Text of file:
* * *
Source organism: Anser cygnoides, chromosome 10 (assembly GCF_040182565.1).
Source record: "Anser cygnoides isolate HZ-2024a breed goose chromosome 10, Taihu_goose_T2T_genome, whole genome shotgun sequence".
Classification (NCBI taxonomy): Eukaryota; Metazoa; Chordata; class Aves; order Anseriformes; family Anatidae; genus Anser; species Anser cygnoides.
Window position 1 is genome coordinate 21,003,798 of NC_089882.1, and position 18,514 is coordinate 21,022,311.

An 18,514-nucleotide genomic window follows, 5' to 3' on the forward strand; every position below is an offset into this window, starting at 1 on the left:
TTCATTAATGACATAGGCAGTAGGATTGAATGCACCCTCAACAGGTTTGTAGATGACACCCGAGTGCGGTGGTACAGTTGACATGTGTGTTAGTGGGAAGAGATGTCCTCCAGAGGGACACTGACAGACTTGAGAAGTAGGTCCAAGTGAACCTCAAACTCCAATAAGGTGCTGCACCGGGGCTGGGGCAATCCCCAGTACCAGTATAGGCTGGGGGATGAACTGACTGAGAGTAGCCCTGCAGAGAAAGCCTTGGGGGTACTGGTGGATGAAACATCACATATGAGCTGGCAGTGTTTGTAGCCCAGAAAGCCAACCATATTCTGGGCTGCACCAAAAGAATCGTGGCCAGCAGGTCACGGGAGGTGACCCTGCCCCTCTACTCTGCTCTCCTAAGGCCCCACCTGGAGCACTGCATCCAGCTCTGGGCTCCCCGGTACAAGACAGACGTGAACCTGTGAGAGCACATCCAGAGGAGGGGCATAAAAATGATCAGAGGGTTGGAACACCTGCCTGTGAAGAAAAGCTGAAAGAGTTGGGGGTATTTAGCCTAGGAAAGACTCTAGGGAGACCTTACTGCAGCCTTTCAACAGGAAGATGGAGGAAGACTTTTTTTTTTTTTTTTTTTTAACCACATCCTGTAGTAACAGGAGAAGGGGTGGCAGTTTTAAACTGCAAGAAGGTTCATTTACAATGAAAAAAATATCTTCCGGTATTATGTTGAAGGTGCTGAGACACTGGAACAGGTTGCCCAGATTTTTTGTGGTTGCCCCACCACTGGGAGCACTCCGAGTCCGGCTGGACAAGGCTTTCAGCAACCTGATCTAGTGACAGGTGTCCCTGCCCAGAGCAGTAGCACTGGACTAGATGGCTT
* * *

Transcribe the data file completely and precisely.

Source organism: Anser cygnoides, chromosome 10 (assembly GCF_040182565.1).
Source record: "Anser cygnoides isolate HZ-2024a breed goose chromosome 10, Taihu_goose_T2T_genome, whole genome shotgun sequence".
Classification (NCBI taxonomy): Eukaryota; Metazoa; Chordata; class Aves; order Anseriformes; family Anatidae; genus Anser; species Anser cygnoides.
Window position 1 is genome coordinate 21,003,798 of NC_089882.1, and position 18,514 is coordinate 21,022,311.

An 18,514-nucleotide genomic window follows, 5' to 3' on the forward strand; every position below is an offset into this window, starting at 1 on the left:
TTCATTAATGACATAGGCAGTAGGATTGAATGCACCCTCAACAGGTTTGTAGATGACACCCGAGTGCGGTGGTACAGTTGACATGTGTGTTAGTGGGAAGAGATGTCCTCCAGAGGGACACTGACAGACTTGAGAAGTAGGTCCAAGTGAACCTCAAACTCCAATAAGGTGCTGCACCGGGGCTGGGGCAATCCCCAGTACCAGTATAGGCTGGGGGATGAACTGACTGAGAGTAGCCCTGCAGAGAAAGCCTTGGGGGTACTGGTGGATGAAACATCACATATGAGCTGGCAGTGTTTGTAGCCCAGAAAGCCAACCATATTCTGGGCTGCACCAAAAGAATCGTGGCCAGCAGGTCACGGGAGGTGACCCTGCCCCTCTACTCTGCTCTCCTAAGGCCCCACCTGGAGCACTGCATCCAGCTCTGGGCTCCCCGGTACAAGACAGACGTGAACCTGTGAGAGCACATCCAGAGGAGGGGCATAAAAATGATCAGAGGGTTGGAACACCTGCCTGTGAAGAAAAGCTGAAAGAGTTGGGGGTATTTAGCCTAGGAAAGACTCTAGGGAGACCTTACTGCAGCCTTTCAACAGGAAGATGGAGGAAGACTTTTTTTTTTTTTTTTTTTTAACCACATCCTGTAGTAACAGGAGAAGGGGTGGCAGTTTTAAACTGCAAGAAGGTTCATTTACAATGAAAAAAATATCTTCCGGTATTATGTTGAAGGTGCTGAGACACTGGAACAGGTTGCCCAGATTTTTTGTGGTTGCCCCACCACTGGGAGCACTCCGAGTCCGGCTGGACAAGGCTTTCAGCAACCTGATCTAGTGACAGGTGTCCCTGCCCAGAGCAGTAGCACTGGACTAGATGGCTT